booktitle = "Unknown Host Publication",

}

Chaurasia, P, McClean, SI, Nugent, C, Cleland, I, Zhang, S, Donnelly, M, Bryan, S, Saunders, C, Smith, K, Norton, M & JoAnn, T 2016, Technology Adoption and Prediction Tools for Everyday Technologies Aimed at People with Dementia. in Unknown Host Publication. The 38th Annual International Conference of the IEEE Engineering in Medicine and Biology Society, 23/06/16.

Technology Adoption and Prediction Tools for Everyday Technologies Aimed at People with Dementia. / Chaurasia, Priyanka; McClean, Sally I; Nugent, Chris; Cleland, Ian; Zhang, Shuai; Donnelly, Mark; Bryan, Scotney; Saunders, Chelsea; Smith, Ken; Norton, Maria; JoAnn, Tschanz.

Unknown Host Publication. 2016.

Research output: Chapter in Book/Report/Conference proceedingConference contribution

TY - GEN

T1 - Technology Adoption and Prediction Tools for Everyday Technologies Aimed at People with Dementia

AU - Chaurasia, Priyanka

AU - McClean, Sally I

AU - Nugent, Chris

AU - Cleland, Ian

AU - Zhang, Shuai

AU - Donnelly, Mark

AU - Bryan, Scotney

AU - Saunders, Chelsea

AU - Smith, Ken

AU - Norton, Maria

AU - JoAnn, Tschanz

PY - 2016/6/23

Y1 - 2016/6/23

N2 - A wide range of assistive technologies have beendeveloped to support the elderly population with the goal ofpromoting independent living. The adoption of these technologybased solutions is, however, critical to their overarching success. Inour previous research we addressed the significance of modellinguser adoption to reminding technologies based on a range ofphysical, environmental and social factors. In our current work webuild upon our initial modeling through considering a wider rangeof computational approaches and identify a reduced set of relevantfeatures that can aid the medical professionals to make an informedchoice of whether to recommend the technology or not. Theadoption models produced were evaluated on a multi-criterionbasis: in terms of prediction performance, robustness and bias inrelation to two types of errors. The effects of data imbalance onprediction performance was also considered. With handling theimbalance in the dataset, a 16 feature-subset was evaluatedconsisting of 173 instances, resulting in the ability to differentiatebetween adopters and non-adopters with an overall accuracy of99.42 %.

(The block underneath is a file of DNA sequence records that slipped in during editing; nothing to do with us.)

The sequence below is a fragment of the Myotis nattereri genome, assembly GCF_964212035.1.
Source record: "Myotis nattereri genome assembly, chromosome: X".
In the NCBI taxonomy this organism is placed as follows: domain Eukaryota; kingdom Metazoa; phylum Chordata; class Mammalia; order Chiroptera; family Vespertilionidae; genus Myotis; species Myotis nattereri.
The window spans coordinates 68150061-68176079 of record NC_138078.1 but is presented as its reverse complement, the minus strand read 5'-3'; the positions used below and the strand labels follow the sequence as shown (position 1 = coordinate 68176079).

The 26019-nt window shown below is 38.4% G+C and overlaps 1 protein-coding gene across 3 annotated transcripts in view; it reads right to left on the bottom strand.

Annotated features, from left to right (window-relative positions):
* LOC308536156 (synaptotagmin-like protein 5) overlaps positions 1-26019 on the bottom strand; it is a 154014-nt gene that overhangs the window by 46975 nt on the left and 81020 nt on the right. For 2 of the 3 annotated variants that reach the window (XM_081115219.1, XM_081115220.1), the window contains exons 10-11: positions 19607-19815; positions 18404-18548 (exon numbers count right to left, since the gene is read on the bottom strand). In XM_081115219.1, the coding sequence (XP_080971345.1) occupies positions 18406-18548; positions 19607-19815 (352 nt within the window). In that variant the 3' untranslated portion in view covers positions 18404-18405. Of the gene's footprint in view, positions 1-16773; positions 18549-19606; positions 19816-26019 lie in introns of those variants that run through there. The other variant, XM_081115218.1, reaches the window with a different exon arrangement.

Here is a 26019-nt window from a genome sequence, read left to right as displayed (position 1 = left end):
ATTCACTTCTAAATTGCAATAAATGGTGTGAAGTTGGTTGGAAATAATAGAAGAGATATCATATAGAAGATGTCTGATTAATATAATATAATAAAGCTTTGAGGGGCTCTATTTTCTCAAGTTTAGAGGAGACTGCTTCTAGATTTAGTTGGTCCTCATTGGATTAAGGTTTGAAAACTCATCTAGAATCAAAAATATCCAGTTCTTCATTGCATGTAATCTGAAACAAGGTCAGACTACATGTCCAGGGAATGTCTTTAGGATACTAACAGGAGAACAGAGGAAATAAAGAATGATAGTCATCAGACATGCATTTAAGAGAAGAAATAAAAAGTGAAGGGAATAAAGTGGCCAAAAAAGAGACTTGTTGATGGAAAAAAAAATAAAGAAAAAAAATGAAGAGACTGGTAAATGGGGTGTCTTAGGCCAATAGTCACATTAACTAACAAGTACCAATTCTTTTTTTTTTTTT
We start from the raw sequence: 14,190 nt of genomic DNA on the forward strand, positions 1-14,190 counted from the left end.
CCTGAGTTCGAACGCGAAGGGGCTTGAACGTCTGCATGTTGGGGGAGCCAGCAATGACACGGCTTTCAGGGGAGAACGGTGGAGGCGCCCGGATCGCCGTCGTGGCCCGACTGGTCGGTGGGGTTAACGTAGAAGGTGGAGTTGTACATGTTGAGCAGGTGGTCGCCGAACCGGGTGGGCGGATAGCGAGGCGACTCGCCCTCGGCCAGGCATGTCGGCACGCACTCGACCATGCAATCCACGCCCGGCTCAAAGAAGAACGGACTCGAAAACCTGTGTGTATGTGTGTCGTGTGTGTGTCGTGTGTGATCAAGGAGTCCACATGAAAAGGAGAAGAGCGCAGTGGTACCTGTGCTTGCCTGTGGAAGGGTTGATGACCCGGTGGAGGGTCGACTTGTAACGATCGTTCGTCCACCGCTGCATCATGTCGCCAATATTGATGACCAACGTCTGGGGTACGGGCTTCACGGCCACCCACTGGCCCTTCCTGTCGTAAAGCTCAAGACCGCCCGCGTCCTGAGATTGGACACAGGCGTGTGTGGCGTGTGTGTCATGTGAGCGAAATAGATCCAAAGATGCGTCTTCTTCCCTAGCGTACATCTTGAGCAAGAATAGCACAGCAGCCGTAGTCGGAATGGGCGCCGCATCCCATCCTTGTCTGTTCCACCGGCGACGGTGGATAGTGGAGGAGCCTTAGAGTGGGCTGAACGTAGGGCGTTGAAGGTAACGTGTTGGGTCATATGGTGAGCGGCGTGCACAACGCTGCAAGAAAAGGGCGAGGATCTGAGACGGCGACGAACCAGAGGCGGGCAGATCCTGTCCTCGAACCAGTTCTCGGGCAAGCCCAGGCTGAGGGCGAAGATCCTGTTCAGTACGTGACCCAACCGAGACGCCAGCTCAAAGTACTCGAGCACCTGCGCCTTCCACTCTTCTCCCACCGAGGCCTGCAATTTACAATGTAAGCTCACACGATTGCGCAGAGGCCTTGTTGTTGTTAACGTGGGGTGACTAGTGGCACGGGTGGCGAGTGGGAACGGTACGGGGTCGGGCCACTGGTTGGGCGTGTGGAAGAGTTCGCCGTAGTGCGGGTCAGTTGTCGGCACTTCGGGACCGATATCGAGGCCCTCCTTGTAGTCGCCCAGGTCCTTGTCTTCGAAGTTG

AB - A wide range of assistive technologies have beendeveloped to support the elderly population with the goal ofpromoting independent living. The adoption of these technologybased solutions is, however, critical to their overarching success. Inour previous research we addressed the significance of modellinguser adoption to reminding technologies based on a range ofphysical, environmental and social factors. In our current work webuild upon our initial modeling through considering a wider rangeof computational approaches and identify a reduced set of relevantfeatures that can aid the medical professionals to make an informedchoice of whether to recommend the technology or not. Theadoption models produced were evaluated on a multi-criterionbasis: in terms of prediction performance, robustness and bias inrelation to two types of errors. The effects of data imbalance onprediction performance was also considered. With handling theimbalance in the dataset, a 16 feature-subset was evaluatedconsisting of 173 instances, resulting in the ability to differentiatebetween adopters and non-adopters with an overall accuracy of99.42 %.

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KW - Reminding

KW - mHealth

KW - Assistive technology

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BT - Unknown Host Publication